Earl

An earl is a member of the nobility. The title is Anglo-Saxon, akin to the Scandinavian form jarl, and meant "chieftain", particularly a chieftain set to rule a territory in a king's stead. In Scandinavia, it became obsolete in the Middle Ages and was replaced with duke (hertig/hertug). In later medieval Britain, it became the equivalent of the continental count (in England in the earlier period, it was more akin to duke; in Scotland it assimilated the concept of mormaer). However, earlier in Scandinavia jarl could also mean sovereign prince. For example, the rulers of several of the petty kingdoms of Norway had in fact the title of jarl and in many cases of no lesser power than their neighbours who had the title of king. Alternative names for the "Earl/Count" rank in the nobility structure are used in other countries, such as Hakushaku during the Japanese Imperial era.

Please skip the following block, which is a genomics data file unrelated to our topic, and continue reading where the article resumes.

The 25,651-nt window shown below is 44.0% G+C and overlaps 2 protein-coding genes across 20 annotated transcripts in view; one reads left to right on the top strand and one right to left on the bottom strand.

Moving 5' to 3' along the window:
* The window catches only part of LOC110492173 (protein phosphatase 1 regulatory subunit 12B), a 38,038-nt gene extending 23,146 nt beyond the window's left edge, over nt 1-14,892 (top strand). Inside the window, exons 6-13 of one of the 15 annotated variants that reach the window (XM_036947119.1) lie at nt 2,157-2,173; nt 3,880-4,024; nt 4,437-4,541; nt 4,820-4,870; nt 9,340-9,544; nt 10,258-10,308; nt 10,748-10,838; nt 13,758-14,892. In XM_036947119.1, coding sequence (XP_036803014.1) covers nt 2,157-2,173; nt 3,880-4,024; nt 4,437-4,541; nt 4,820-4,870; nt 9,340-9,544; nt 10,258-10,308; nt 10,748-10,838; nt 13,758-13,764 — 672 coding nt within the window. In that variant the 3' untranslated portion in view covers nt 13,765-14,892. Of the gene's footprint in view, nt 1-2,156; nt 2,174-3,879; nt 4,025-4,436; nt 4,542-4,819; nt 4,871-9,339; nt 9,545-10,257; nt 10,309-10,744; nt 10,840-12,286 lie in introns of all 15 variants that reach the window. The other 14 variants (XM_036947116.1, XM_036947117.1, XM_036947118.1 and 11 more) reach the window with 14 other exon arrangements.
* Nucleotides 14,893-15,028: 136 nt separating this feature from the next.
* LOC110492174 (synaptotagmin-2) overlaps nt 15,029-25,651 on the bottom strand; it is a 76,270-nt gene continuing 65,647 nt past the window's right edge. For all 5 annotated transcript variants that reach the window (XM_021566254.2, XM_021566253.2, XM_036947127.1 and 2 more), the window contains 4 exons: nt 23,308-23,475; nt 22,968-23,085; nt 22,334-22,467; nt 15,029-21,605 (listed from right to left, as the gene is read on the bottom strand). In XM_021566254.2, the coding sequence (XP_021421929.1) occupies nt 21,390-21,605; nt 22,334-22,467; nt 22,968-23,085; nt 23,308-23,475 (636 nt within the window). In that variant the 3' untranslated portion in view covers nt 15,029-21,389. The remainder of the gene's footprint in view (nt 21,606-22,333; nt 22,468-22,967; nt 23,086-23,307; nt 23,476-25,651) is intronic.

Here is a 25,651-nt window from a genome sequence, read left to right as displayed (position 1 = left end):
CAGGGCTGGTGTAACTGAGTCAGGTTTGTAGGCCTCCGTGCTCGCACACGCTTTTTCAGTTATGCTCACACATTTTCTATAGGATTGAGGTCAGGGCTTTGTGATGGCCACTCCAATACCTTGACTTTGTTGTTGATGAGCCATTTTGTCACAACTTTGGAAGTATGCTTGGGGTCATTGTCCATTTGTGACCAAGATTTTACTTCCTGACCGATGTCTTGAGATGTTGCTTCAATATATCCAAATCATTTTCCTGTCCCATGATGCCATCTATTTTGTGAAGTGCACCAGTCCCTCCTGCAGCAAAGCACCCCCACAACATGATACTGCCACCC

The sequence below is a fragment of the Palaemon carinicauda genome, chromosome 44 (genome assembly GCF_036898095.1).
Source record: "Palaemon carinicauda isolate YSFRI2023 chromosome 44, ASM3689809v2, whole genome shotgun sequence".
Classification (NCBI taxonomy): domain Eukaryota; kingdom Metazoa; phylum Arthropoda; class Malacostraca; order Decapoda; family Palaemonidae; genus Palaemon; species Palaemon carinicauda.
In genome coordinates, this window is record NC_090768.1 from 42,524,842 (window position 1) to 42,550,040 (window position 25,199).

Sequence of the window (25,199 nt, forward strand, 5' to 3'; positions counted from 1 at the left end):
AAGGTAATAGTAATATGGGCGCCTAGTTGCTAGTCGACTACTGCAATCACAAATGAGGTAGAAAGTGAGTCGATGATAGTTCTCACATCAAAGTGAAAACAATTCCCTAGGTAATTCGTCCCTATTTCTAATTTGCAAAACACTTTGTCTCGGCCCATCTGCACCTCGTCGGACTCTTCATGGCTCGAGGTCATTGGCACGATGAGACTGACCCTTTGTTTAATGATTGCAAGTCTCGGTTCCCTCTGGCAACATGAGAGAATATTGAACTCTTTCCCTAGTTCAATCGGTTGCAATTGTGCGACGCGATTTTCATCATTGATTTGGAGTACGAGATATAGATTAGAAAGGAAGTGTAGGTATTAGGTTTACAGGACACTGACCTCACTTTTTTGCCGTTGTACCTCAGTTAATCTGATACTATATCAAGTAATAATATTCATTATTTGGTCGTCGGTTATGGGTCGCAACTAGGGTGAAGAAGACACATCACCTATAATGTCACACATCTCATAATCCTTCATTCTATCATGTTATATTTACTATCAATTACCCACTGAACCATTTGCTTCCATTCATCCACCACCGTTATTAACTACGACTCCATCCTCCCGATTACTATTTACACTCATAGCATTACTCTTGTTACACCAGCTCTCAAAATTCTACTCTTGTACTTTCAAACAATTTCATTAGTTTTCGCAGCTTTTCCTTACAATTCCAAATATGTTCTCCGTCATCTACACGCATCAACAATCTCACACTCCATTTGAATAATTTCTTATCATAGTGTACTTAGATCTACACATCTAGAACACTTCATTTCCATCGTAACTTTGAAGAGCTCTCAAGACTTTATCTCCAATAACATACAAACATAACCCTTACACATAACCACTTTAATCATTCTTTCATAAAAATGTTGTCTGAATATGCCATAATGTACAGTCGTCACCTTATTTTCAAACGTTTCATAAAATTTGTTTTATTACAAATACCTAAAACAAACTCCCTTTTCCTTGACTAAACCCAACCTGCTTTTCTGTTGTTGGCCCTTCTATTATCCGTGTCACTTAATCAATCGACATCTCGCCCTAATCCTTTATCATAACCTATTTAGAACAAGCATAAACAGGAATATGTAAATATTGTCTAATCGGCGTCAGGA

In modern Britain, an earl is a member of the peerage, ranking below a marquess and above viscount. There never developed a feminine form of earl; countess is used as the equivalent feminine title.

Read more about Earl:  Etymology

Famous quotes containing the word earl:

    Ties of blood are not always ties of friendship; but friendship founded on merit, on esteem, and on mutual trust, becomes more vital and more tender when strengthened by the ties of blood.
    Philip Dormer Stanhope, 4th Earl Chesterfield (1694–1773)

    Distrust all those who love you extremely upon a very slight acquaintance, and without any visible reason. Be upon your guard, too, against those who confess, as their weaknesses, all the cardinal virtues.
    Philip Dormer Stanhope, 4th Earl Chesterfield (1694–1773)

    While I am to crawl upon this Planet, I would willingly enjoy the health at least of an insect.
    Philip Dormer Stanhope, 4th Earl Chesterfield (1694–1773)